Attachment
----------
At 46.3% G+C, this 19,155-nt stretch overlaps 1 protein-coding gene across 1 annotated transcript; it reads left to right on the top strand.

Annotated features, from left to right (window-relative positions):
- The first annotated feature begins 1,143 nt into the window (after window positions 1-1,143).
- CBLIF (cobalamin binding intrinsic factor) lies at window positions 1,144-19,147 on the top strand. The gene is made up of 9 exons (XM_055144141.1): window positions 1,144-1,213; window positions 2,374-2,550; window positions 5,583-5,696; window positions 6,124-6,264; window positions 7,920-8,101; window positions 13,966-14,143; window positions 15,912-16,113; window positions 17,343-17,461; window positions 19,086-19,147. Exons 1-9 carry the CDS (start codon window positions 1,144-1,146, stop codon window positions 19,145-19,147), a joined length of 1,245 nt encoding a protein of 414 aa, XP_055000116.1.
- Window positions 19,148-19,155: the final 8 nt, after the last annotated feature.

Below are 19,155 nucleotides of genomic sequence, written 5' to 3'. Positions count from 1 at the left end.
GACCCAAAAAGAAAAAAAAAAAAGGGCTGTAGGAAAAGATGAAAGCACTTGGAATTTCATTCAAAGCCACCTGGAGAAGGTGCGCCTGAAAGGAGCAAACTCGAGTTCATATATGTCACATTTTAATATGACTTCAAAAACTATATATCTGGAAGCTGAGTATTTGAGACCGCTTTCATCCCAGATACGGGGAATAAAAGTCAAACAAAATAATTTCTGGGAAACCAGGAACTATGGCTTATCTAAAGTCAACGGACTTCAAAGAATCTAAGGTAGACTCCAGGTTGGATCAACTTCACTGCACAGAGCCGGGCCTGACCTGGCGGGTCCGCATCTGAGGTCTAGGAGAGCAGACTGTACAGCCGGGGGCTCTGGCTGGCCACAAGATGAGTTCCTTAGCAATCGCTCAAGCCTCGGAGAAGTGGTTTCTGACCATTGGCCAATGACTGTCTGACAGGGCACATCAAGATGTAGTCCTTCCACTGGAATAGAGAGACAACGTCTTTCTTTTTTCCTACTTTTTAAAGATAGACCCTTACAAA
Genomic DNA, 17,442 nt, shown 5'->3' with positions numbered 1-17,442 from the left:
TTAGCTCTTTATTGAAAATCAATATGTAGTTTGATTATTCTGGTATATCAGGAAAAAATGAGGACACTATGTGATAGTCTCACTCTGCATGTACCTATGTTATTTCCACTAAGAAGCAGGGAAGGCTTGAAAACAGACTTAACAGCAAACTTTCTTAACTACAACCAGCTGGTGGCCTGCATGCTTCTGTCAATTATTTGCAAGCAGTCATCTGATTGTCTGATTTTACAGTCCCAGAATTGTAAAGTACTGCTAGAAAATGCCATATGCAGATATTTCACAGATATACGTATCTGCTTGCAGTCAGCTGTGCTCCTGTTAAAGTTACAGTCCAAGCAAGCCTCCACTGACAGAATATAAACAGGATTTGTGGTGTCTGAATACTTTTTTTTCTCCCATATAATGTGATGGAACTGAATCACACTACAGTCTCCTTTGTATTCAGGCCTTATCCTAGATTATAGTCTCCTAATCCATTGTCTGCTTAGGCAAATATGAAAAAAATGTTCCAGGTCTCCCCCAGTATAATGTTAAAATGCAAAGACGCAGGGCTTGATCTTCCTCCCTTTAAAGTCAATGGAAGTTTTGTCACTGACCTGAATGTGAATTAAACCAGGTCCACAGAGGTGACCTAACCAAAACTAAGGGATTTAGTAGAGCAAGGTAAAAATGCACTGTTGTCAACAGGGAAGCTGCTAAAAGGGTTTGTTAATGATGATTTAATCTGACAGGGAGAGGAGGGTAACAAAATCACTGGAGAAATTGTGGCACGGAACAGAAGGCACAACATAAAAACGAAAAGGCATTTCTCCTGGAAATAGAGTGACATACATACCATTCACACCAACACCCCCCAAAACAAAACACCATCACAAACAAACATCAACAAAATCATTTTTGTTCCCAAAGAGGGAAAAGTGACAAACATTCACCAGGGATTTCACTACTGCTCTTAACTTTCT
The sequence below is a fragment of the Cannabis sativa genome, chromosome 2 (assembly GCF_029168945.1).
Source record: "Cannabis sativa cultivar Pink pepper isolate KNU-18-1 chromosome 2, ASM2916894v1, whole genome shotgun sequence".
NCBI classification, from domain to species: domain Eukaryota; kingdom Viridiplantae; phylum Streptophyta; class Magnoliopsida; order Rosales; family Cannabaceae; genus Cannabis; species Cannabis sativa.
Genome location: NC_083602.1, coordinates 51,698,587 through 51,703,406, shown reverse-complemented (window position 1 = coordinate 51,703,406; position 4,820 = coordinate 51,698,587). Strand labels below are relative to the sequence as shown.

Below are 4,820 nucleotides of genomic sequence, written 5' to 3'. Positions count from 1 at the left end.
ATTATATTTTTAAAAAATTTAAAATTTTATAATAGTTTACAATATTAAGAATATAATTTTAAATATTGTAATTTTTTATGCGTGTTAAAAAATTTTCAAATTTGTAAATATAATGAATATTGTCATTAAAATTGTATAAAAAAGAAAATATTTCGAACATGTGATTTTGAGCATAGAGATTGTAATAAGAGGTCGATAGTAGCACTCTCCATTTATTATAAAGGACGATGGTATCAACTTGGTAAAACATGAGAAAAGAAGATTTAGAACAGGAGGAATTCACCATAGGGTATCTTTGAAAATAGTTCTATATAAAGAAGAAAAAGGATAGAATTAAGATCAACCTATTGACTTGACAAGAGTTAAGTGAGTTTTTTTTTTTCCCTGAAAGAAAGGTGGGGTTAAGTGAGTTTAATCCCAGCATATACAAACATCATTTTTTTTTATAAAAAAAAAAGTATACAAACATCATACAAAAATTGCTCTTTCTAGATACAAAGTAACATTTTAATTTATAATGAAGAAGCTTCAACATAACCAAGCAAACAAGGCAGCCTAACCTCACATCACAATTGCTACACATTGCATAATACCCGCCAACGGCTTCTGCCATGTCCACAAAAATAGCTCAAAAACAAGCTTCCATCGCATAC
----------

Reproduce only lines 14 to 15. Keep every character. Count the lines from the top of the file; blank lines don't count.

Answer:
Below are 4,820 nucleotides of genomic sequence, written 5' to 3'. Positions count from 1 at the left end.
ATTATATTTTTAAAAAATTTAAAATTTTATAATAGTTTACAATATTAAGAATATAATTTTAAATATTGTAATTTTTTATGCGTGTTAAAAAATTTTCAAATTTGTAAATATAATGAATATTGTCATTAAAATTGTATAAAAAAGAAAATATTTCGAACATGTGATTTTGAGCATAGAGATTGTAATAAGAGGTCGATAGTAGCACTCTCCATTTATTATAAAGGACGATGGTATCAACTTGGTAAAACATGAGAAAAGAAGATTTAGAACAGGAGGAATTCACCATAGGGTATCTTTGAAAATAGTTCTATATAAAGAAGAAAAAGGATAGAATTAAGATCAACCTATTGACTTGACAAGAGTTAAGTGAGTTTTTTTTTTTCCCTGAAAGAAAGGTGGGGTTAAGTGAGTTTAATCCCAGCATATACAAACATCATTTTTTTTTATAAAAAAAAAAGTATACAAACATCATACAAAAATTGCTCTTTCTAGATACAAAGTAACATTTTAATTTATAATGAAGAAGCTTCAACATAACCAAGCAAACAAGGCAGCCTAACCTCACATCACAATTGCTACACATTGCATAATACCCGCCAACGGCTTCTGCCATGTCCACAAAAATAGCTCAAAAACAAGCTTCCATCGCATAC